For some reason I still feel reluctant about the Sabbath, no matter how much I try to view it as a gift. Perhaps this is because I have observed it reasonably well across the years and so I take it for granted. I want to see it anew so that I embrace it with glad joy; revel in the freedom it brings and celebrates; and, in the inimitable words of the writer of Hebrews, therein discover all that is meant when we say Jesus is our Sabbath rest. The Gift, the Cessation from our own works, the One to whom all of Creation – especially the Sabbath – points with one voice.

Friday, March 31, 2017

Ministry Remnants: Apostle Paul tells us what to see

What do you look at? Do you regularly look at what is invisible? How would you? Or do you spend your time looking at what can be seen, the things for which eyes are obviously made?

In II Corinthians 4:18 Paul speaks in paradox, easily missed by those too familiar with the passage. "Look at what you can not see," he says. Huh? How do you see what cannot be seen? And further he says "Do NOT look at what CAN be seen."

I love the apostle Paul and believe he speaks the Word of God and so I listen and learn. Of course we know he speaks of the life of faith, the only life which leads to the eternal, the only path by which we can know God. As we see in a later Epistle, when we come to God we must "believe that He is and that He rewards those who diligently seek Him." And in that same letter we read that faith is itself the evidence of what we cannot see.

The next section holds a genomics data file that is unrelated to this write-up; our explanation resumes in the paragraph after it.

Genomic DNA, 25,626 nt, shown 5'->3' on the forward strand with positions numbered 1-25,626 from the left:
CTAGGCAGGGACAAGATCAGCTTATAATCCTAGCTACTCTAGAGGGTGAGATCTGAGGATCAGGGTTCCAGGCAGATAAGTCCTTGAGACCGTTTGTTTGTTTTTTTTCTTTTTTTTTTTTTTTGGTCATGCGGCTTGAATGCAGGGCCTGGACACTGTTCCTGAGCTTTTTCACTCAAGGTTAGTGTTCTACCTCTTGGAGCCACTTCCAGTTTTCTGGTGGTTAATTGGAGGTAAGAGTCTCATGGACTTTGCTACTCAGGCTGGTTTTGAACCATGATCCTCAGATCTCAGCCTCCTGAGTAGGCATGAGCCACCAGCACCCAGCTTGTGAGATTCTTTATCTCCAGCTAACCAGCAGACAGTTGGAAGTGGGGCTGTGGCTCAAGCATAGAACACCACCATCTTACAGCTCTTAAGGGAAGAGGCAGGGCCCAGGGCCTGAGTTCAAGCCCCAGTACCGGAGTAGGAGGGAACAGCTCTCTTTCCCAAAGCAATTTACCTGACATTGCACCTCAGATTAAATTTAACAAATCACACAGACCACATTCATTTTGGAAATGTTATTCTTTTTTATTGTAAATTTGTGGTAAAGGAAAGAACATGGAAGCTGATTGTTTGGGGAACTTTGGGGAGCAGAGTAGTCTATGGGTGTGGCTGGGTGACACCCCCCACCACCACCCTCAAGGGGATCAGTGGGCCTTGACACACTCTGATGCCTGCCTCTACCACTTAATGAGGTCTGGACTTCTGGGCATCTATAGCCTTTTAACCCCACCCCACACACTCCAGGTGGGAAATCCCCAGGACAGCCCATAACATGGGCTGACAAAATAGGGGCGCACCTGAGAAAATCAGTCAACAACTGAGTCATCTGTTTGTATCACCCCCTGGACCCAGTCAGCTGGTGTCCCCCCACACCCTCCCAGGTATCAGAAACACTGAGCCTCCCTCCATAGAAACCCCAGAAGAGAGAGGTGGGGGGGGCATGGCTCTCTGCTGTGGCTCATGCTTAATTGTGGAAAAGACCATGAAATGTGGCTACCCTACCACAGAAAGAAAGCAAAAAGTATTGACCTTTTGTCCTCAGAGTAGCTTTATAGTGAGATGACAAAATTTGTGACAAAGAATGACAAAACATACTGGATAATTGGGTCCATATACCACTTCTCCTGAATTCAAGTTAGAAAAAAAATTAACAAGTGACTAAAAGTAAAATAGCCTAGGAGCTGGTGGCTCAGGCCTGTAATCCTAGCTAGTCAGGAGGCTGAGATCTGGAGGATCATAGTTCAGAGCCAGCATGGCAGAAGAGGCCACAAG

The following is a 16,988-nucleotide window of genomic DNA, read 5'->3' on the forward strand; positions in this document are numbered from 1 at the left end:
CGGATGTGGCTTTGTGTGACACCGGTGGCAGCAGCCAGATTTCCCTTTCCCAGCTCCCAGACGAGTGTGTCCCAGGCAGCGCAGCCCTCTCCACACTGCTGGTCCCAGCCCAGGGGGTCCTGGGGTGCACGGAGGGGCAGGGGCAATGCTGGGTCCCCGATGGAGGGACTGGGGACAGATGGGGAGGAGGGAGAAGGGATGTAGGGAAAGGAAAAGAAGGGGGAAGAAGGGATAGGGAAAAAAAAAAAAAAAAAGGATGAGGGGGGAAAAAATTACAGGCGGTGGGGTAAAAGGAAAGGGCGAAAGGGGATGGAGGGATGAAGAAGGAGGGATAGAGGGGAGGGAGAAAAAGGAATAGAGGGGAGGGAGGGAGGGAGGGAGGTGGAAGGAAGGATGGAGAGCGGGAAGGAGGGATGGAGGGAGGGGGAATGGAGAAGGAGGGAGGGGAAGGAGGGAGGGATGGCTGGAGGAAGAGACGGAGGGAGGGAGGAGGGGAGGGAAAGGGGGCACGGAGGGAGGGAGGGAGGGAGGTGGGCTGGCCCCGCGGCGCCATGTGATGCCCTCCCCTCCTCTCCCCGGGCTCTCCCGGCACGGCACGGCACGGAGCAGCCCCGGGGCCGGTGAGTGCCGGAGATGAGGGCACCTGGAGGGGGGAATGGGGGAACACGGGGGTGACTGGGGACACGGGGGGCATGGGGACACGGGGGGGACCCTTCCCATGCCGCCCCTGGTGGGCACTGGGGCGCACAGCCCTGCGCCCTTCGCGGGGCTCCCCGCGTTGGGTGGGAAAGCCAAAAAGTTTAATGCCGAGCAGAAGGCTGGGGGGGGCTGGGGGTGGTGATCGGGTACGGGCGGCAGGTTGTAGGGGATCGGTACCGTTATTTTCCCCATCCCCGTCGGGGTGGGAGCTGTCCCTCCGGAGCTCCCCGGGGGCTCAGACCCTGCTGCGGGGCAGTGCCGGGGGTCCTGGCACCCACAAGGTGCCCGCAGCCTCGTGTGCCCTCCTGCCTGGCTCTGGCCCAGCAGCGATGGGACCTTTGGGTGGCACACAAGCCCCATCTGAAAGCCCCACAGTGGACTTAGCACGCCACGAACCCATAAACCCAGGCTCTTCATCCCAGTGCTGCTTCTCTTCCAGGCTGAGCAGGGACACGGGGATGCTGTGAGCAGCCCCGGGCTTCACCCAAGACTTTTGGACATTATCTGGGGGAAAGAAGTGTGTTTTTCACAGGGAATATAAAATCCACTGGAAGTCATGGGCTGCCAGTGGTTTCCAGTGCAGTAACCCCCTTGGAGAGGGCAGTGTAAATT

What am I looking at? Paul says quit looking at the stuff you can see because it is passing away! Ever reasonable, Paul does not disappoint. Why would we set our sights on passing things? Because they will not last. We long for that which is forever, even for the eternal - whatever always has been and always will be.

Indeed we do. One of the radio commercials here in Alaska revels in the enduring beauty of Bristol Bay and the Native Corporation that shepherds it. The closing lines of the ad say, "We're not going anywhere. We'll always be, in a place that's always been."
Bristol Bay Landscape

This ads taps the deepest longings of the heart. It also betrays what the heart knows: contrary to those deepest longings, we will someday be dead, unable to embrace the reality for which we painfully long.

Here the Scripture steps in and gives hope. "Set your affections on things above." "Lay up treasures in heaven where they will not decay." "Look at the things which are not seen -- for those things, they last forever."

This is the life of faith, the life that invests in the eternal, the only answer for you and I who desperately long for something real, something that lasts. I think God uses most of life to teach us to set our sights on the unseen, for when we finally do see it -- to borrow Elliott's apt phrase -- we will be home "and know the place for the first time."

 Nothing which is of a perishable nature can be the chief good of a being that was made for eternity. (Quesnel, quoted by Adam Clark)

He has set eternity in our heart. 
(Ecc. 3:11)